Two unrelated studies on the Zika virus--one ruling out a theory for how Zika may be passing through the human placenta and another on using mouse models to trace Zika pathogenesis--appear April 5 in Cell Host & Microbe.
Trophoblasts Unlikely Placental Entry Point for Zika
One theory for how the Zika virus gets to the developing fetus is that it passes through the trophoblasts, a layer of placental cells that surround and nurture the fetus. But a collaborative team of virologists and reproductive scientists looking at cells isolated from full-term human placentas have found that Zika does not infect trophoblasts. How the virus is getting through the placenta is still unknown, but their work helps rule out an obvious pathway.
"The trophoblasts are the baby's first line of defense against anything that comes from the maternal blood, so you may expect these cells to have some way to resist viral infections," says Yoel Sadovsky, director of the Magee-Womens Research Institute at the University of Pittsburgh. "Based on our model, it seems that trophoblasts have an inherent capacity to resist Zika virus proliferation, although we have not ruled out other ways the virus can get into the fetal cavity."
Sadovsky, an expert in maternal-fetal medicine, has been working on the Zika-placenta connection with long-time collaborator Carolyn Coyne, at the University of Pittsburgh's Department of Microbiology and Molecular Genetics, an expert in RNA viruses, including flaviviruses--the family of viruses to which Zika belongs. Their examination of trophoblasts also revealed that human trophoblasts release a potent antiviral molecule called type III interferon, which stops the replication of Zika virus. (The researchers used two Zika strains in their study--one isolated from the Zika Forest in Uganda and another from Cambodia.)
"We really know shockingly little about how viruses cross the placenta--not just Zika but rubella, herpes, and other viruses that cause birth defects," Coyne says. "What makes our finding interesting is that these trophoblasts are potentially communicating with maternal cells to protect them against viral infections as well."
The strength of Coyne and Sadovsky's study is that the human trophoblasts cultured in the lab functioned nearly identically to those found in a developing placenta. One potential weakness of the study is that their trophoblasts were taken from third-trimester pregnancies, which means that trophoblasts could still be vulnerable to Zika virus during the first trimester. However, the researchers don't believe that it reduces the significance of their findings, as the virus seems to be transmitted throughout pregnancy.
With primary trophoblast infection ruled out, Coyne and Sadovsky will next use their placental cultures to explore other ways that viruses can reach a developing fetus.
Cell Host & Microbe, Bayer and Lennemann et al.: "Human Placental Trophoblasts Produce Type III Interferons that Confer Protection against Zika Virus Infection." This project was supported by the National Institutes of Health and Burroughs Wellcome Investigators in the Pathogenesis of Infectious Disease Awards.
Mouse Model of Zika Echoes Infection in Humans
Until recent weeks, only three papers using mice to study Zika infection had been published in the last 60 years. In some of these studies, viral particles were injected directly into the brain (which is not so clinically relevant), and so with the ongoing epidemic, Washington University School of Medicine researchers returned to the mouse model to find out which tissues are most vulnerable to Zika infection, this time after infection in the skin, which mimics inoculation by mosquito. There results show high numbers of virus in the rodent brain, spinal cord, and testes.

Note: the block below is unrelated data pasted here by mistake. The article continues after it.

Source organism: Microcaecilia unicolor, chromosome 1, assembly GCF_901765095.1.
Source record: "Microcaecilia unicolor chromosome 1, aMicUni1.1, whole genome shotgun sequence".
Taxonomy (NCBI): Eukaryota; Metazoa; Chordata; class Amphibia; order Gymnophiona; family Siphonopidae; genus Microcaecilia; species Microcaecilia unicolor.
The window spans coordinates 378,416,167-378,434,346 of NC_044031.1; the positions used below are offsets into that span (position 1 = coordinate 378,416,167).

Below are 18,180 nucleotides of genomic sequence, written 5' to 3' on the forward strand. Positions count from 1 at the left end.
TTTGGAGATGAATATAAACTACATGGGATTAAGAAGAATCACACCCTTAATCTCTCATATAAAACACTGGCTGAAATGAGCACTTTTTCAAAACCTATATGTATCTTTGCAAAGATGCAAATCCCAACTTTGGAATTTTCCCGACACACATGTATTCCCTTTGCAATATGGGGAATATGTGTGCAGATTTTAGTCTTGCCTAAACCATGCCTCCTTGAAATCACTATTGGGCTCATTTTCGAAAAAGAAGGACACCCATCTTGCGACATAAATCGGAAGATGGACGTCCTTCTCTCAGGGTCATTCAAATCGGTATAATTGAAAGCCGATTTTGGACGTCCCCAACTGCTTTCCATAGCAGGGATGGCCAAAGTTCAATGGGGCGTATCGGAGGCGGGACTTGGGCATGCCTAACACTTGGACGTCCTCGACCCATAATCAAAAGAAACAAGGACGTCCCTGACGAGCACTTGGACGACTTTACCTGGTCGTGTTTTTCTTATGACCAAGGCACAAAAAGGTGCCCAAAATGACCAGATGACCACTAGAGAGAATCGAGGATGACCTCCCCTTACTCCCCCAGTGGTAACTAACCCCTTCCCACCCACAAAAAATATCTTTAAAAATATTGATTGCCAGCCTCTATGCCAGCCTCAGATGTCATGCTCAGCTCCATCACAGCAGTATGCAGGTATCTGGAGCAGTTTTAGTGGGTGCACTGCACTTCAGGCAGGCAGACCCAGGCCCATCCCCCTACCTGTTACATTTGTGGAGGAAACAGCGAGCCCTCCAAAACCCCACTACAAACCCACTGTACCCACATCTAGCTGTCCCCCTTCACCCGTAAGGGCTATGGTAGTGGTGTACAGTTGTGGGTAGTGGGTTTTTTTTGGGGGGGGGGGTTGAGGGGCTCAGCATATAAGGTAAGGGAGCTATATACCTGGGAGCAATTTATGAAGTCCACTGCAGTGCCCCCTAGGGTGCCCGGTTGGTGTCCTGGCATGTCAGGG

Early evidence suggests that Zika has trouble crossing into rodents. Zika doesn't seem to replicate in adult wild-type mice, so the investigators used animals genetically engineered without part of their antiviral immune systems (type I interferon) to generate a lethal infection.
"If you take away interferon, then the virus replicates quite well in the mouse and goes to the places that we see it causing disease in humans," says senior author Michael Diamond, who studies mosquito-borne viruses at the Washington University School of Medicine.
Diamond was inspired to pursue Zika after a meeting last June when Brazilian researchers described anecdotal evidence of a rise in infant birth defects and a local Zika outbreak. His laboratory, led by first author Helen Lazear, created the Zika mouse models and then looked for viral particles in tissues that related viruses (e.g., Dengue, West Nile) tend to infect. The biggest surprise came after they looked at the testes after mounting reports that Zika could be sexually transmitted.
"Viral levels were the highest that we saw in any tissues that we measured," Diamond says. "We are now doing subsequent tests to determine how long that may last."
Five strains of the virus were examined: the original strain from the Zika Forest in Ethiopia, three 1980s strains from Senegal, and a 2013 contemporary strain from French Polynesia. All yielded similar results, hinting that there may not be much difference in pathogenicity between individual strains, at least in this model.
Diamond is now using his models to explore how Zika responds to the mouse adaptive immune response--the cells that generate antibodies that tag and remove viruses.
Cell Host & Microbe, Lazear et al.: "A Mouse Model of Zika Virus Pathogenesis." This work was supported by start-up funds from the University of North Carolina Department of Microbiology and Immunology and the Lineberger Comprehensive Cancer Center, as well as grants from the National Institutes of Health.
Materials provided by Cell Press. Note: Content may be edited for style and length.
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